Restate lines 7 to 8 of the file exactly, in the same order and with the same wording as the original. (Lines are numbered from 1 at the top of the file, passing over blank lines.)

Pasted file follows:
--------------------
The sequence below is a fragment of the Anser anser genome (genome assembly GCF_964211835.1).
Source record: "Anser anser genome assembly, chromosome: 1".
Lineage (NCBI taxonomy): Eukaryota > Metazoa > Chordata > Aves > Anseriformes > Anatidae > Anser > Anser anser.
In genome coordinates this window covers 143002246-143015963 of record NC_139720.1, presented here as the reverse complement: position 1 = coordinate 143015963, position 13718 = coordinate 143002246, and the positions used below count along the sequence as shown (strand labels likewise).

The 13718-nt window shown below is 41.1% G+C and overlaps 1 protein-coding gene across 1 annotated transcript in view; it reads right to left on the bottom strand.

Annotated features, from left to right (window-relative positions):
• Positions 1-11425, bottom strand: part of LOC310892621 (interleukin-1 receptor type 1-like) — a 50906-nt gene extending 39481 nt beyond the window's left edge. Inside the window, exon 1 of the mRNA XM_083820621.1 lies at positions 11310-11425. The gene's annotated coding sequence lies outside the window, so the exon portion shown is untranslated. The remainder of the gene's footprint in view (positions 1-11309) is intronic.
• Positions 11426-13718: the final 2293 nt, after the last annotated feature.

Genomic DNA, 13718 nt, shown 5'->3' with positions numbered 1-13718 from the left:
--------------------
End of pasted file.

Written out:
• Positions 1-11425, bottom strand: part of LOC310892621 (interleukin-1 receptor type 1-like) — a 50906-nt gene extending 39481 nt beyond the window's left edge. Inside the window, exon 1 of the mRNA XM_083820621.1 lies at positions 11310-11425. The gene's annotated coding sequence lies outside the window, so the exon portion shown is untranslated. The remainder of the gene's footprint in view (positions 1-11309) is intronic.
• Positions 11426-13718: the final 2293 nt, after the last annotated feature.